Preference Signaling Tokens may be a way to combat over-applying for residencies, but the schemes have a ways to go yet before they’re ready for prime time.
Dave noticed something he’d never heard of before: a company offering ‘tokens’ (for a fee) that could be used by residency program applicants to signal their love for particular programs. The general idea is to combat the common applicant strategy of applying to as many residency programs as possible to be sure the applicant gets a match. While this strategy is quite reasonable from the individual applicant’s perspective, it causes problems for both programs and the general body of applicants because those extra applications flood programs with candidates that may not actually be interested.
Then he found out that the Otolaryngology Program Directors Organization will be doing something similar, and Aline Sandouk, Eric Boeshart, Emma Barr, and Nicole Lacina explore a analysis of who wins and who looses in such a scheme.
Plus Dave creates an educational game to help students plan how they’ll react to common odd situations. And by educational, he clearly meant “educational.”
We Want to Hear From You
Do you think Preference Signalling is a good idea? What if medical schools adopts the idea? Did we miss anything in our conversation? Did we anger you? Did we make you smile? Call us at 347-SHORTCT anytime or email email@example.com. It’s always a kick to hear from you!
As many of us are, The Short Coats–including this week’s M1 co-hosts Nathen Spitz, Maddie Wahlen, and Caitlin Matteson–have been gazing into their cracked crystal ball to discover the new shape of medical school amid the pandemic. In a previous episode, the crew prognosticated on how interviews would change (and how you can be sure those changes won’t scuttle your chances for interview success), for instance…and it turns out we were right! Adding some certainty to that, the Association of American Medical Colleges has cancelled all its conferences until July of 2021. So yeah.
Sandgroper Largemun, an anonymous listener from Australia, wants to know some ways that he can stand out in medical school to land that choice residency. Good thing you wrote to us at firstname.lastname@example.org, Sandgroper, because we have ideas for that!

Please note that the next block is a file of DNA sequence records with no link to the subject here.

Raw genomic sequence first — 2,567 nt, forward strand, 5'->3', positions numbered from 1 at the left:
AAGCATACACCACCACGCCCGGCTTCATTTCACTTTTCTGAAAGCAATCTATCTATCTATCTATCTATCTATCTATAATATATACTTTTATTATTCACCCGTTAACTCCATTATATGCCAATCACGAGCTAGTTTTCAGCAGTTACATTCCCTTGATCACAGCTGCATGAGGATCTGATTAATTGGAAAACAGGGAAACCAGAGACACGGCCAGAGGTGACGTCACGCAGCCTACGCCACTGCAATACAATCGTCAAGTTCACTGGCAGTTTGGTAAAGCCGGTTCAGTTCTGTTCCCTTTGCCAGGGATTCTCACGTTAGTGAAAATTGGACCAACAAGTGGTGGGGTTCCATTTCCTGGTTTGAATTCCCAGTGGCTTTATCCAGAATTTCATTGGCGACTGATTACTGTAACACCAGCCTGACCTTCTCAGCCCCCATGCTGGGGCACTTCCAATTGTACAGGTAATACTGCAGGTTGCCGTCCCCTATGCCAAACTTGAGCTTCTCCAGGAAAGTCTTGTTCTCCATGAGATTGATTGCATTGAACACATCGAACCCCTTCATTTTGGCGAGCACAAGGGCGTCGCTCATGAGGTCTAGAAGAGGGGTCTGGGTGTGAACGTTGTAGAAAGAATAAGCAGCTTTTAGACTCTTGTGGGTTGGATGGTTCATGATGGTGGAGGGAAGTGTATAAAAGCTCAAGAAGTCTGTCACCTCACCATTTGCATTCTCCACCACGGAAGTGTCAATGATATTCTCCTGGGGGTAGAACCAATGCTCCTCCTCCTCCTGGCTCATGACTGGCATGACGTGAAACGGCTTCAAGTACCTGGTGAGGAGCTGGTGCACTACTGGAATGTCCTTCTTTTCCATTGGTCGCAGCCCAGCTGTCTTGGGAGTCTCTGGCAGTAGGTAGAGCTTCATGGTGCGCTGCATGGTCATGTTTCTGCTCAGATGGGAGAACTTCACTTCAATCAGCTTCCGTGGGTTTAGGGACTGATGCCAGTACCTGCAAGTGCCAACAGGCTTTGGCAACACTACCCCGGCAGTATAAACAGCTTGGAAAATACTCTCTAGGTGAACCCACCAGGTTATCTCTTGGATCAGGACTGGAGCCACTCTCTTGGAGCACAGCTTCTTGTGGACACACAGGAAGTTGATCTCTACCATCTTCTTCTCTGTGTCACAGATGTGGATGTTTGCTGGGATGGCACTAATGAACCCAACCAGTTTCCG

Are Zoom interviews the future? They could be, if some sort of magic doesn’t intervene in the course of the pandemic. Meanwhile, everyone has a love-hate relationship with video conferencing, and Dave fears that those on the sharp end of the interview may not have the technology and skills to shine brightly.
So, with the help of Brandon Bacalzo, Sahaana Arumugam, Nathan Spitz, and Claire Carmichael (all M1s who, like you, are in the thick of virtual everything right now), we collect our thoughts on how you can remove the distractions and subconscious biases that could sink your interview.
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What advice would you give for virtual interviews? Call us at 347-SHORTCT anytime or email email@example.com! We need to hear from YOU!
A cliche, but true. Because without the nurses (and other people) doing their jobs to help the doctor, the doctor can’t do nuthin’–no IVs, no regular BP checks, no comfortable patients, no monitoring while they’re home sleeping, no nothing. Listener Amber stops by to ask what med students learn about nurses and how to work with them. M4s Hillary O’Brien and Kylie Miller and new M1 co-hosts Jessica De Haan and Greta Becker are happy to help, because nurses are the spine and a big portion of the central nervous system of medicine. And Fifi Trixiebell returns, craving med school war stories. Also, Hillary and Kylie discuss the residency personal statements they wrote and where they sought help.
Welcome to Night Float! In this series of special episodes, resident physicians take a break from the demands of their days (and nights) to offer information, guidance, and support to medical students and to share their residency experiences. Fourth year medical students are currently in the heart of residency interview season, and they are doing all they can to secure a position through the residency match process. In the first episode of Night Float, Dr. Desiré Christensen (R2: Psychiatry) and Dr. Matt Maves (R1: Pediatrics) discuss their interview experiences and offer suggestions about how to prepare.
AAMC Careers in Medicine – Careers in medicine is a resource designed to assist medical students in choosing a specialty and navigating the residency match process in a strategic way.
Doximity – Doximity is a network of physicians and medical students.
FREIDA – FREIDA is the AMA Residency & Fellowship Database.
We Want to Hear From You
What are your residency interview stories? What suggestions do you have for medical students preparing to match? Medical students, what questions do you have about the residency application process?